Puerto Rico’s east region offers secluded beaches, a legendary rainforest, and island excursions. This region of the island — comprised of 15 towns, two small islands, and a legendary rainforest — offers scenic views, leisurely beaches, rivers, and quaint food stands to enjoy after a day at the beach.
POINTS OF INTEREST
A great home base for exploring nearby islands and cays, as well as some of Puerto Rico’s best beaches. Fajardo is on the far eastern tip of Puerto Rico, and is only about 45 minutes away from the San Juan airport. Known for its breathtaking views, beautiful natural reserves, outstanding marinas, and stunning hotels, this city is perfect as a home base for day trips to nearby islands and other laid-back getaways.
This popular balneario is ideal for snorkeling, kayaking, hiking, and more. The crescent-shaped beach is lined with palm and almond trees that provide shade for a picnic or just to relax. The beach is surrounded by little food kiosks and restaurants at the entrance of Las Cabezas de San Juan, also known as Las Croabas. Seven Seas has gazebos, parking and camping areas, as well as restrooms and showers.
Perhaps one of the most “Instagrammable” places in the area is La Zanja (The Ditch), one of the town’s off-the-beaten-path wonders. La Zanja is a natural pool created when the waves from the Atlantic crash on the rocks and fill in the long, “ditch-like” indentation. If you like adventure, it’s about a 20 to 30-minute hike from Seven Seas to this secluded location, and you’ll get to enjoy some scenery along the road less-traveled.
Divided by a small peninsula called Cabeza Chiquita (Small head) are Playa Escondida and Playa Colorá, two of Fajardo’s hidden gems. They make up part of the Northeast Ecological Corridor and to get to them you will have to do a little bit of hiking. Playa Colorá earned its name because of its reddish-colored sand which is juxtaposed against the turquoise waters. Meanwhile, Playa Escondida is hemmed in by mangroves, and its golden sand makes it a great location to unwind.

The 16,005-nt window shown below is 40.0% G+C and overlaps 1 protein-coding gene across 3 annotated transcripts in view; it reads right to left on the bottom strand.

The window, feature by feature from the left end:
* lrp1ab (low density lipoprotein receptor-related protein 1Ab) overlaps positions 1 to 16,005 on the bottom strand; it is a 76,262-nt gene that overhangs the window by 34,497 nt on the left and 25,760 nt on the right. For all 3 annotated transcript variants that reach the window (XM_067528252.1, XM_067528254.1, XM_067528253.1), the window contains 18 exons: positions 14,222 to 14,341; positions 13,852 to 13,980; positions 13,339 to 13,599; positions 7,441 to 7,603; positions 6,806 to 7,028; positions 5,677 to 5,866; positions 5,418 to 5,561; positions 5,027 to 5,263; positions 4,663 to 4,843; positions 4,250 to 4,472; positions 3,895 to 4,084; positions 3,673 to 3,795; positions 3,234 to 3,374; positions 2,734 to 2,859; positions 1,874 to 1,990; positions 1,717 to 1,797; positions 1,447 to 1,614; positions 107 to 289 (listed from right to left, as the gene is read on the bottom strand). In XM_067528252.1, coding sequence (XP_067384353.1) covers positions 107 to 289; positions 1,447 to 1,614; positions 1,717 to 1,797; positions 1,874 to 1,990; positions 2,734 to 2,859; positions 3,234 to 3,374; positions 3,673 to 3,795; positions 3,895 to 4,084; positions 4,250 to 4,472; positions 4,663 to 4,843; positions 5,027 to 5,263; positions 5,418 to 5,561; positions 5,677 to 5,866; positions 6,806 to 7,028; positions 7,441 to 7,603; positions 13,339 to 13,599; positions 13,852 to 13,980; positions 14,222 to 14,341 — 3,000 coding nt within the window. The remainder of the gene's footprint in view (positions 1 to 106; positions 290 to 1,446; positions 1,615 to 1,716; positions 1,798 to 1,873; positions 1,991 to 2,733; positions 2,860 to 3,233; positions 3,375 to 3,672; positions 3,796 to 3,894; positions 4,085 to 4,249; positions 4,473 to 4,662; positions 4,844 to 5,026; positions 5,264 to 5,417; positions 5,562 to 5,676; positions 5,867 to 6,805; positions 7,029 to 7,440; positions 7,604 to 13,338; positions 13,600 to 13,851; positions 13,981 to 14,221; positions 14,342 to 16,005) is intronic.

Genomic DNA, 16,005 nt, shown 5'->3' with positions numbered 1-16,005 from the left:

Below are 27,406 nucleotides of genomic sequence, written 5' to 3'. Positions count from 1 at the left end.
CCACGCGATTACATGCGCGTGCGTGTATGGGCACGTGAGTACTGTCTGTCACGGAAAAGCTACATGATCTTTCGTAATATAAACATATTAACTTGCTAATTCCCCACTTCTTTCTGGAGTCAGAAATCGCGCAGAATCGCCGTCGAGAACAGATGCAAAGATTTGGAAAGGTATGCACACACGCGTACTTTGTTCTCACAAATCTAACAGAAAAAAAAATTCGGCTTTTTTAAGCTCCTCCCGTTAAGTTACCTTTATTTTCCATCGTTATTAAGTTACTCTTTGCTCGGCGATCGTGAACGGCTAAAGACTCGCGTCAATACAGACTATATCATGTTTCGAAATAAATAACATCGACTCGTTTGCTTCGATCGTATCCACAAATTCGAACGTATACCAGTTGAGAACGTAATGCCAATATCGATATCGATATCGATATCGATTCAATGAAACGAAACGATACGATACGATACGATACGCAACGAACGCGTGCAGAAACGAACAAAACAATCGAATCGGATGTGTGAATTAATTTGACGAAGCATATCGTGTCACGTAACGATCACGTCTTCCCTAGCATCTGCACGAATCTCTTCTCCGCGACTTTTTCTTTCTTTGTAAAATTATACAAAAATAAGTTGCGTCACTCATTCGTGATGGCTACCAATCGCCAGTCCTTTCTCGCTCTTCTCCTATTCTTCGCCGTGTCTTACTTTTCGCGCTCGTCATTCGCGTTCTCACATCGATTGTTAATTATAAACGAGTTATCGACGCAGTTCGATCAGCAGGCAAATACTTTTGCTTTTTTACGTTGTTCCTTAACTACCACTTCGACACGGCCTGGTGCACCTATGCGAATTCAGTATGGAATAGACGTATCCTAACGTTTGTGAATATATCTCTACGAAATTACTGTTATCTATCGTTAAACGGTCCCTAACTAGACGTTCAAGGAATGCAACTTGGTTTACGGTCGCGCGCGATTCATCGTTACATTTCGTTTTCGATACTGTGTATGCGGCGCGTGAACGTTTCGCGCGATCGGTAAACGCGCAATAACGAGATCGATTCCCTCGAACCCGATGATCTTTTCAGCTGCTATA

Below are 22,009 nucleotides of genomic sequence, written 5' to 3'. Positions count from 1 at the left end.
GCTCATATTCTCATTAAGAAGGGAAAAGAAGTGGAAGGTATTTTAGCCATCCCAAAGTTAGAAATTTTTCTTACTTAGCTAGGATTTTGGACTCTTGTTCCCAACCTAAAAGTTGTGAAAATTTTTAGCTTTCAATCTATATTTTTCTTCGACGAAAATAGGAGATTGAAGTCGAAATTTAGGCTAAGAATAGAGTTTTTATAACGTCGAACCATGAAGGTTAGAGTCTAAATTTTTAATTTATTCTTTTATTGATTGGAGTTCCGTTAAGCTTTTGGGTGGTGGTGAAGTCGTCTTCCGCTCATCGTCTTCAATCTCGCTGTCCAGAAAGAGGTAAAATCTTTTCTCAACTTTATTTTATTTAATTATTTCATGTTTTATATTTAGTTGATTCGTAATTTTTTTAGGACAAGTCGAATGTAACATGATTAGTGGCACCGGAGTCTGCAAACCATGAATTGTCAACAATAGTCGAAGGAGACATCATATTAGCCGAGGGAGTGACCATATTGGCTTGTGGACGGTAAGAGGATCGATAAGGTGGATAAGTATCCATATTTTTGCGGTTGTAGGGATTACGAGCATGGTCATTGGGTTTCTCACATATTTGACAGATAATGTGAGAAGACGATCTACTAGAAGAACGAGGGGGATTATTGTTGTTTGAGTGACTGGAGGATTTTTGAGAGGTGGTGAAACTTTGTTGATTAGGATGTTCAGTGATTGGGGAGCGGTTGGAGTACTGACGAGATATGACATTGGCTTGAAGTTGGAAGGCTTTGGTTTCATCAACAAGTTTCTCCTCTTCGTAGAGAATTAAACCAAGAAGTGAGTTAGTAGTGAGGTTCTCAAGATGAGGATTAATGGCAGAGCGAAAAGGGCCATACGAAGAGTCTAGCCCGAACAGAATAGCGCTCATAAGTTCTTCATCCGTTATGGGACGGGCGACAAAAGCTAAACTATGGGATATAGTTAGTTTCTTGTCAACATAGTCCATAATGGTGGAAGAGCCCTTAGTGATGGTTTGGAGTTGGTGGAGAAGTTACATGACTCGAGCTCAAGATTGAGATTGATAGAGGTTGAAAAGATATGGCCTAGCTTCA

One of the main attractions at Las Cabezas de San Juan Nature Reserve is Laguna Grande, one of the three bio-bays in Puerto Rico. The narrow and long canal that leads to the dazzling, glow-in-the-dark waters make this a lagoon, technically, rather than a bay.
You can kayak or cruise in a small boat and experience a surreal moment when the agitation of the water makes it light up thanks to microscopic organisms in the water. Although visitors are not allowed to swim in the lagoon, you can agitate the water with your hands and witness a magical natural spectacle. Be sure to book in advance and take into consideration that the less moonlight there is, the better the experience of this natural phenomenon will be.
Because of its location, Caguas is known as the “Heart and Center” of Puerto Rico. Situated at the western end of the east region, this town is only about 30 minutes from the San Juan airport, which contributes to its development as a major commercial center for the island, including more than 40 factories producing clothes, leather, electronics, and more. Also known as la Ciudad Criolla (“Creole City”), Caguas is home to a handful of museums and an ecological center. The town square is undergoing a revitalization, with new restaurants and events being added all the time.
The only establishment dedicated to the history of tobacco in Puerto Rico is situated in Caguas. Located in a neoclassical, colonial-era building, the museum showcases the development of a historic industry in the island. Pay a visit and discover how Cubans used to buy the tobacco cultivated in Puerto Rico to blend with theirs. Learn about the industry and its meaning to Puerto Rico, and observe replicas of old tobacco ranches. The educational experience is highlighted by local artisans that craft artisanal cigars for visitors.
Río Grande literally translates to “Great River,” and the town is known for its lavish hotels, championship-worthy golf courses, iconic restaurants, and the rainforest known as El Yunque. It’s one of the biggest towns in the east region, with a population of 54,253, and is only about a 30-minute drive from the San Juan airport.
El Yunque is the only subtropical rainforest in the U.S. National Forest System. Its 28,000 acres are crisscrossed with hiking trails, waterfalls, and streams, which is a mind-blowing journey for nature lovers. There are 150 native fern species and 240 tree species, as well as unforgettable views and fun activities.
Climb the spiral staircase at the Yokahu Observation Tower and enjoy the spectacular panoramic vistas. The name of the tower is rooted in Puerto Rican mythology and refers to the Taíno Indians’ belief that the rainforest was the home to Yukiyú or Yokahu, a benign fertility god that watched over nature.
There are myriad hiking trails crossing El Yunque, ranging from easy to expert. There is also La Paseadora, a small ferry that rides along the Espíritu Santo, the only navigable river in Puerto Rico. If you’re looking for something a little bit more daring, tour companies can take you to tierra adentro (inland), where you can practice canyoneering, rock climbing, rappelling, and ziplining.